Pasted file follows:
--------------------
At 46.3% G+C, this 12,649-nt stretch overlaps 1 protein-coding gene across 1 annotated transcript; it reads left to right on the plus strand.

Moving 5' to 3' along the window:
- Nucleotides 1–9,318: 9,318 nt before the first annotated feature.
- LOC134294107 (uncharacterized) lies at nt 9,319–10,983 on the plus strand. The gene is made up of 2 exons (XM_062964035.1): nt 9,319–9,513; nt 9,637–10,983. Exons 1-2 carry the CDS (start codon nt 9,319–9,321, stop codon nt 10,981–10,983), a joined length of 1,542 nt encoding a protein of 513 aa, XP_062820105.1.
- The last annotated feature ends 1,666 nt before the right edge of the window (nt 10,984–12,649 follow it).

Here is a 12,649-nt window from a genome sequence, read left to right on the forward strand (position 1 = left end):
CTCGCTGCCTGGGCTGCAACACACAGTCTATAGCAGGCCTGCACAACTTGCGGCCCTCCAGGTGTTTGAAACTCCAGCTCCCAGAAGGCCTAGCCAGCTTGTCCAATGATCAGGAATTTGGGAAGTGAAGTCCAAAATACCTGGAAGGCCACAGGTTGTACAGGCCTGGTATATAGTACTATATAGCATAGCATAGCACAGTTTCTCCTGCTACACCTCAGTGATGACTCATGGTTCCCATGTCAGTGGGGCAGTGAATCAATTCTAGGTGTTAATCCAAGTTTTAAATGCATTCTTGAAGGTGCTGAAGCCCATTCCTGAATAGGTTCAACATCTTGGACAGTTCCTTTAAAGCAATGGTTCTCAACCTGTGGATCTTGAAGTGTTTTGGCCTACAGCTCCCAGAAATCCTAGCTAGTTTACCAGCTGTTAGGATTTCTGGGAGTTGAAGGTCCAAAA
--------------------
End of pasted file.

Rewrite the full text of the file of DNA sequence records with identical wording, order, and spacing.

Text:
At 46.3% G+C, this 12,649-nt stretch overlaps 1 protein-coding gene across 1 annotated transcript; it reads left to right on the plus strand.

Moving 5' to 3' along the window:
- Nucleotides 1–9,318: 9,318 nt before the first annotated feature.
- LOC134294107 (uncharacterized) lies at nt 9,319–10,983 on the plus strand. The gene is made up of 2 exons (XM_062964035.1): nt 9,319–9,513; nt 9,637–10,983. Exons 1-2 carry the CDS (start codon nt 9,319–9,321, stop codon nt 10,981–10,983), a joined length of 1,542 nt encoding a protein of 513 aa, XP_062820105.1.
- The last annotated feature ends 1,666 nt before the right edge of the window (nt 10,984–12,649 follow it).

Here is a 12,649-nt window from a genome sequence, read left to right on the forward strand (position 1 = left end):
CTCGCTGCCTGGGCTGCAACACACAGTCTATAGCAGGCCTGCACAACTTGCGGCCCTCCAGGTGTTTGAAACTCCAGCTCCCAGAAGGCCTAGCCAGCTTGTCCAATGATCAGGAATTTGGGAAGTGAAGTCCAAAATACCTGGAAGGCCACAGGTTGTACAGGCCTGGTATATAGTACTATATAGCATAGCATAGCACAGTTTCTCCTGCTACACCTCAGTGATGACTCATGGTTCCCATGTCAGTGGGGCAGTGAATCAATTCTAGGTGTTAATCCAAGTTTTAAATGCATTCTTGAAGGTGCTGAAGCCCATTCCTGAATAGGTTCAACATCTTGGACAGTTCCTTTAAAGCAATGGTTCTCAACCTGTGGATCTTGAAGTGTTTTGGCCTACAGCTCCCAGAAATCCTAGCTAGTTTACCAGCTGTTAGGATTTCTGGGAGTTGAAGGTCCAAAA